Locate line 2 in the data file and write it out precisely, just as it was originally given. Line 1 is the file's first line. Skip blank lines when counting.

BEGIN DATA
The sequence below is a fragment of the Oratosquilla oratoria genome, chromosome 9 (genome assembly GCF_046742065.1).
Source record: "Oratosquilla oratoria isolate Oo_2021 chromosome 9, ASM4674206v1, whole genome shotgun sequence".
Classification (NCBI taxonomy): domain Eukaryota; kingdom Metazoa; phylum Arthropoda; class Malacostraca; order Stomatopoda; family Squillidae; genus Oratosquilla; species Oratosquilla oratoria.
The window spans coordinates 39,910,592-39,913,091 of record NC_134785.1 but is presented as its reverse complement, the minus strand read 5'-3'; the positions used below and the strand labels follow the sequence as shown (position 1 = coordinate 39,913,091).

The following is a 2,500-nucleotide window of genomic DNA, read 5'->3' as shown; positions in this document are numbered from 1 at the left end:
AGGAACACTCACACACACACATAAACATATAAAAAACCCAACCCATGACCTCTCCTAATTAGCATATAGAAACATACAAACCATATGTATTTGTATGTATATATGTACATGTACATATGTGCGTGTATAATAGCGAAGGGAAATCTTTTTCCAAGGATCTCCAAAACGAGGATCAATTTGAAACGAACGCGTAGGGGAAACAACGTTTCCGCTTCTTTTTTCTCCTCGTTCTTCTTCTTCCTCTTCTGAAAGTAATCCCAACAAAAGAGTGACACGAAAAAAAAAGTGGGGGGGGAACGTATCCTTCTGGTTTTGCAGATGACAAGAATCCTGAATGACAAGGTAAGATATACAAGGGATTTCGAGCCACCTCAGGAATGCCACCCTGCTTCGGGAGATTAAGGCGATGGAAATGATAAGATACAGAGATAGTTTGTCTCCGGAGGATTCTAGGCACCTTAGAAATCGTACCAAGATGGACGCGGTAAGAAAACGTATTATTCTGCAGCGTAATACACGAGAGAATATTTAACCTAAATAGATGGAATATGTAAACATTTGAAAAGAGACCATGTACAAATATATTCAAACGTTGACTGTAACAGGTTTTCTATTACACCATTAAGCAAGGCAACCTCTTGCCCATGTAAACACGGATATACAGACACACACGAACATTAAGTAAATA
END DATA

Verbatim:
Source record: "Oratosquilla oratoria isolate Oo_2021 chromosome 9, ASM4674206v1, whole genome shotgun sequence".